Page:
By Apicius International School of Hospitality

PORTIONS: 4/6 pp

Cooking Christmas
It is the time to be joyful, happy, with family and friends. But it is also the time to eat, eat, eat, and it is what Italians do best. The essence of Christmas Day in Italy is family, love and food, la famiglia, l’amore e il cibo. Italian festive food varies from region to region, although there are some common dishes. In the Italian Catholic tradition, Christmas Eve is a day of abstinence from meat so a celebratory banquet frequently features fish – some families even prepare as many as 20 different fish dishes! In Rome and southern Italy, il capitone, a dish made with fried eels is a firm favourite. After dinner, Italians head off for midnight mass.
Lunch, il pranzo, on Christmas Day is the most important of all the Christmas feasts and is a lengthy affair.

Delicacies such as crostini with liver paté or the classic tortellini in chicken stock, brodo are on the table, while lo zampone, a pig’s foot filled with spiced mince meat, or il cotechino, a sausage made from pig’s intestines containing a similar filling, are particularly popular in northern Italy. Others opt for lamb, l’agnello and accompanying vegetables include mashed potato and lentils, lenticchie. Tortellini,cotechino and lenticchie are often on the menu again on New Year’s Eve.
Sweet-toothed Italians indulge in desserts such as nougat, il torrone, and a light Milanese cake filled with candied fruit and raisins, called il panettone. The main, traditional cake is gold bread, il pandoro, which is very similar but without the candied fruit or raisins. A gingerbread with hazelnuts, honey and almonds, il panforte, is also popular.
We wish you a very Merry Christmas with family and friends, cooking in the kitchen with Santa Cristina.

Cooking: 20 min

Cottura: 20 min




— 150g flour

— 375ml milk

— 3 eggs

— A teaspoon of salt

— Butter for the frying pan


— 50g (2 oz) flour

— 50g (2 oz) extra virgin olive oil or butter

— 1/2l milk

— 45g grated Parmigiano Reggiano cheese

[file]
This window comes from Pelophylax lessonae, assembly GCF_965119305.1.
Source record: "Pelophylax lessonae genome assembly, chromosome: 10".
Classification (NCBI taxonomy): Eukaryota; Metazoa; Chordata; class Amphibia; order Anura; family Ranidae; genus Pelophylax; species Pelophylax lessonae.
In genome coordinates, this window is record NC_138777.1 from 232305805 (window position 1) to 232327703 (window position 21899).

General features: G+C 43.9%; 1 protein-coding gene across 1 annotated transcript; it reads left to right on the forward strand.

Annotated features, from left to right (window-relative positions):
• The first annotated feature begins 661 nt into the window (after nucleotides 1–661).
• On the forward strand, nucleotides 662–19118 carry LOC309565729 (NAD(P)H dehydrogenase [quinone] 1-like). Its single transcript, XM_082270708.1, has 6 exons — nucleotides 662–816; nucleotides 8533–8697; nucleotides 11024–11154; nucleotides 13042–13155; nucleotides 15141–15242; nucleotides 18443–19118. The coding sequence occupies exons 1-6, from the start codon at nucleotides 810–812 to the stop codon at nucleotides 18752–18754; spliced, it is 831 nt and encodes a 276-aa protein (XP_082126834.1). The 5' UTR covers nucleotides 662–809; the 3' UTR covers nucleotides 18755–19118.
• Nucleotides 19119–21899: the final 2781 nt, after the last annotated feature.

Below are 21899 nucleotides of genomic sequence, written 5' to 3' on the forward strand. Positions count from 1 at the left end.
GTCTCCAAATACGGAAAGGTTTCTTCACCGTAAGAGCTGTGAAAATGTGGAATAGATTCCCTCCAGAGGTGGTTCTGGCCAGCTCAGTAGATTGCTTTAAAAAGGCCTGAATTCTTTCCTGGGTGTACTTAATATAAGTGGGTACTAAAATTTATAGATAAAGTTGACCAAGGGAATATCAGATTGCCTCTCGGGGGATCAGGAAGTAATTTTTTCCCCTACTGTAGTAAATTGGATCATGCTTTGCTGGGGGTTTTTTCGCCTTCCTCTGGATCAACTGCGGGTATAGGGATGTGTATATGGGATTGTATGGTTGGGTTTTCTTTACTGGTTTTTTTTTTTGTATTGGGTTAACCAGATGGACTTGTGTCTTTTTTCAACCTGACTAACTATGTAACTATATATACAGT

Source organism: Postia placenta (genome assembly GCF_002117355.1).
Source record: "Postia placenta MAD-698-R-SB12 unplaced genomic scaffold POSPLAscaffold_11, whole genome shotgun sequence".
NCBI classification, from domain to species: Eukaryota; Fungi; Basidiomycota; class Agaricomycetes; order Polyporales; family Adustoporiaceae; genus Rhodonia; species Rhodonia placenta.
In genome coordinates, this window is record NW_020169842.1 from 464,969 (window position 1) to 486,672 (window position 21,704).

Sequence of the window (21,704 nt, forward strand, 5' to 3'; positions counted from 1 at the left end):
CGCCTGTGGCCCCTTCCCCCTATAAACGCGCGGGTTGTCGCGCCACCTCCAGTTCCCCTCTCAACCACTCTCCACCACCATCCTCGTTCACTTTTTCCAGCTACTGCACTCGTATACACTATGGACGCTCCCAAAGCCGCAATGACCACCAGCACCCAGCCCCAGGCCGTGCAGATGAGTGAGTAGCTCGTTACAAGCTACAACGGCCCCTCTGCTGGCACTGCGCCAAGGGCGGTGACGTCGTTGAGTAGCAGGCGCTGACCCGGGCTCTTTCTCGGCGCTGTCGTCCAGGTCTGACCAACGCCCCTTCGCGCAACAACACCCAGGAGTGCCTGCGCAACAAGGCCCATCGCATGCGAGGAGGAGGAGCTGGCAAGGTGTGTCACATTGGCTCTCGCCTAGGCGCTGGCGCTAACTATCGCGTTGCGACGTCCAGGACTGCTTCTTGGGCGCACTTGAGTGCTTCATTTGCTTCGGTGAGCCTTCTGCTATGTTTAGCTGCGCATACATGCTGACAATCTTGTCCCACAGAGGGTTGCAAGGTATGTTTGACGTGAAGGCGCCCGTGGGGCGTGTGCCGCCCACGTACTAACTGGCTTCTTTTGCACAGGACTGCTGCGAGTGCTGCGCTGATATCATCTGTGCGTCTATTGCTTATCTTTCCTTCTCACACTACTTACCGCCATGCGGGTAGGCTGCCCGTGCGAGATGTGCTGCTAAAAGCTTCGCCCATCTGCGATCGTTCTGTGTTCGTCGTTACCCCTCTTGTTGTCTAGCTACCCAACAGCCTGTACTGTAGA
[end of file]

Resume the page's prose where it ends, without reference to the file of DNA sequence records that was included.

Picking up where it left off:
— Salt, pepper and nutmeg


— 400g seasonal mushrooms

— 200g fresh ricotta cheese

— Salt, pepper and nutmeg

— 1 clove of garlic

— 45g grated Parmigiano Reggiano cheese

— 45g extra virgin olive oil


  1. Beat the eggs in a bowl, whisk in the four and salt. Slowly pour the milk into the batter, whisking continuously. Set aside for 30 minutes. Melt a little butter in a non-stick pan, spread in a ladle of batter and cook the crespelle on both sides.
  2. Rinse and clean your mushrooms well and slice into pieces. In a large pan, brown the garlic in the extra virgin oil. Toss in the mushrooms, salt and sauté until the mushrooms have nice colour and tender. Then drain, cool and squeeze out the excess water. Mix the mushrooms with ricotta cheese, Parmigiano Reggiano cheese, pepper and nutmeg.
  3. Heat the extra virgin olive oil and add flour, mixing. Add the milk (previously heated) to the mixture and simmer for about 2 minutes. Add salt, pepper, nutmeg and Parmigiano Reggiano cheese. Put the filling in each crespelles. Grease an oven pan with butter. Place filled crespelles in pan. Cover with the sauce and Parmigiano Reggiano cheese (if you wish you can add also some little cubes of mozzarella cheese). Cook in a oven at 220°C degrees until the surface is golden brown. Garnish with sauteed mushrooms.

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